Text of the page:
Headaches

Headaches cause pain that people worldwide are all familiar with. Studies show that more people suffer from chronic and recurring headaches than from asthma, diabetes and heart conditions. Globally, it has been estimated that half to three quarters of the adults aged 18–65 years in the world have had at least one headache in the last year and, among those individuals, more than 10% have reported a migraine. Headache on 15 or more days every month affects 1.7–4% of the world’s adult population. Despite regional variations, headache disorders are a worldwide problem, affecting people of all ages, races, income levels and geographical areas. Tension-type headache (“TTH”) is the most common primary headache disorder with episodic TTH is reported by more than 70% of some populations; chronic TTH affects 1-3% of adults.

Source: World Health Organization, Media Centre, Fact sheet N°277, Headache Disorders, October 2012

Often caused by stiffness in shoulders, neck and jaw muscles


Usually related to stress, depression and/or anxiety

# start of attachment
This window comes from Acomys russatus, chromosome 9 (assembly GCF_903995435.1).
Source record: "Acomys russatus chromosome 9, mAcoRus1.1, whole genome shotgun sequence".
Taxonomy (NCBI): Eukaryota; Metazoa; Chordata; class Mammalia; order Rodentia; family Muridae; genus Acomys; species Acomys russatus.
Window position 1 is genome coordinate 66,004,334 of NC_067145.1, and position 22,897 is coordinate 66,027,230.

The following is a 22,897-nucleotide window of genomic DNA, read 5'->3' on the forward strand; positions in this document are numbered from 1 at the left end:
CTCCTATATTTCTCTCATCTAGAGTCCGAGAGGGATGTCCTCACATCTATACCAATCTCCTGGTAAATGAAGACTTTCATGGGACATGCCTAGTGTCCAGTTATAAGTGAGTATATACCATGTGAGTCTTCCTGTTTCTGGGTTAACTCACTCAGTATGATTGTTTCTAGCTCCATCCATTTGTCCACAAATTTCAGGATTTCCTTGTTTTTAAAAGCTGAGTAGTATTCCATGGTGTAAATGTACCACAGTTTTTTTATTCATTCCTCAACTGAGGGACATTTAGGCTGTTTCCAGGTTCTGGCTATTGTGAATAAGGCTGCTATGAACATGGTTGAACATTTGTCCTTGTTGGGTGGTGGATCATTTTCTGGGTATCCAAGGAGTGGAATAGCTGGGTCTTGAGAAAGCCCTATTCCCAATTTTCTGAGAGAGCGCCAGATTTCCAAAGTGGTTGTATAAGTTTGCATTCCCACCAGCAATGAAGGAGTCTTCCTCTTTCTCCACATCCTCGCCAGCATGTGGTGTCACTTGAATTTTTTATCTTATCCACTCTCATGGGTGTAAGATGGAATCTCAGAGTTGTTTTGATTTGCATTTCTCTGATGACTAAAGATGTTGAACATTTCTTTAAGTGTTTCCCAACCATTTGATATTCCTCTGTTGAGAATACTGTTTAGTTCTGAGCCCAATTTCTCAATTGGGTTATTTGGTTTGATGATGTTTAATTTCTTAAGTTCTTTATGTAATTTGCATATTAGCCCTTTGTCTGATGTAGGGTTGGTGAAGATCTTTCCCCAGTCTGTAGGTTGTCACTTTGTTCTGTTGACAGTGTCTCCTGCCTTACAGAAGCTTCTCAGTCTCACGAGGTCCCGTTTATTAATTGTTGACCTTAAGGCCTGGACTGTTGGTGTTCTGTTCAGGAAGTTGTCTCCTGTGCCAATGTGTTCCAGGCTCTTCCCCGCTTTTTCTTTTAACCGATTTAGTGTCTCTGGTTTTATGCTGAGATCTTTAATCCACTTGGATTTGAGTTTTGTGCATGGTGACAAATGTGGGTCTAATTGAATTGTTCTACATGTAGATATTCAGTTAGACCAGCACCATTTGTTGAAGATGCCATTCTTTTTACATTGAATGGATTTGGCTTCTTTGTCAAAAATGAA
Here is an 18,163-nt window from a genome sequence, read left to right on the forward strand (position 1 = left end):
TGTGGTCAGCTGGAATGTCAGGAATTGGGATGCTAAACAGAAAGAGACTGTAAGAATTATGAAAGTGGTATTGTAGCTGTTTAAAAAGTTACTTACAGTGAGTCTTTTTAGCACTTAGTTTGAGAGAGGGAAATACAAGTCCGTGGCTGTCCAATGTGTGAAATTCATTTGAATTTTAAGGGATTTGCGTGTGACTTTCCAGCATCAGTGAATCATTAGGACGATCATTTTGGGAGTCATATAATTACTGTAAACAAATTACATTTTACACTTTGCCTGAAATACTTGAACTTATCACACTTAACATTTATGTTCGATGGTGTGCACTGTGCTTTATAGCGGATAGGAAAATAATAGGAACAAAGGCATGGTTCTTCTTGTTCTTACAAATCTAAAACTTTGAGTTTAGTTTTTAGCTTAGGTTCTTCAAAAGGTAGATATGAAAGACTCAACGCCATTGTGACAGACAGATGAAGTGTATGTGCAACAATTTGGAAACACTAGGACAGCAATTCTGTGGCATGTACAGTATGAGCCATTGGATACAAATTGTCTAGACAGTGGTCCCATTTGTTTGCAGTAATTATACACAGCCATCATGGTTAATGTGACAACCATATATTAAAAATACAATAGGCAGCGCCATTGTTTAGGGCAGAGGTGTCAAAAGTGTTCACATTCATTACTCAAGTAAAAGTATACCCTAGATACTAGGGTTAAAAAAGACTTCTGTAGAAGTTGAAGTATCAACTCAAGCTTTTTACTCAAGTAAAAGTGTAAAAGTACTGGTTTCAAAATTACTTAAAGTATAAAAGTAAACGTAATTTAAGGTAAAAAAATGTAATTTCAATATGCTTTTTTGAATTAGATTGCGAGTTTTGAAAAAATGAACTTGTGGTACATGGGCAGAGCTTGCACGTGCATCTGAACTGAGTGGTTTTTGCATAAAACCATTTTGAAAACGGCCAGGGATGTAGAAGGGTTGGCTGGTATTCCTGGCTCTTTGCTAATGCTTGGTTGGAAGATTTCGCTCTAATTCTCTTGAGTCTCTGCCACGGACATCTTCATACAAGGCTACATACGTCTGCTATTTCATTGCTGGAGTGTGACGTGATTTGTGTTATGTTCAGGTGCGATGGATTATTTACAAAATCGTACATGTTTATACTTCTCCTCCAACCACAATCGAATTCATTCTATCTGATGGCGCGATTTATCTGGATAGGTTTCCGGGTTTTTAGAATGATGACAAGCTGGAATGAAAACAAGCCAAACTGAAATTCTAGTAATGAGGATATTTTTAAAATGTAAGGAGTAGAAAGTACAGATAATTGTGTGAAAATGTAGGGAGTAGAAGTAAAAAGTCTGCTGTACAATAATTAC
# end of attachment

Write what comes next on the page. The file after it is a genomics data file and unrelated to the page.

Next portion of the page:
May be triggered by overwork, lack of sleep, inadequate diet or consumption of alcoholic drinks


Untreated tension headaches may last 30 minutes to 7 days.


Episodic tensional headaches usually appear less than 15 days a month. When there is a higher incidence, the condition is described as a chronic headache.


More common in women, especially during childbearing age, since it may be associated with hormonal changes.


Most common symptom is a severe throbbing pain in the head— may also include nausea and light-and-noise sensitivity.


Without treatment, they may last 4 to 72 hours and occur 1 to 6 times per month on average.


Can be preceded by other symptoms or by the so-called, “aura”, when a person experiences pulsating lights in their field of vision.


It’s possible to control migraine attacks more effectively if you avoid your personal trigger factors and take the right pain reliever in time.


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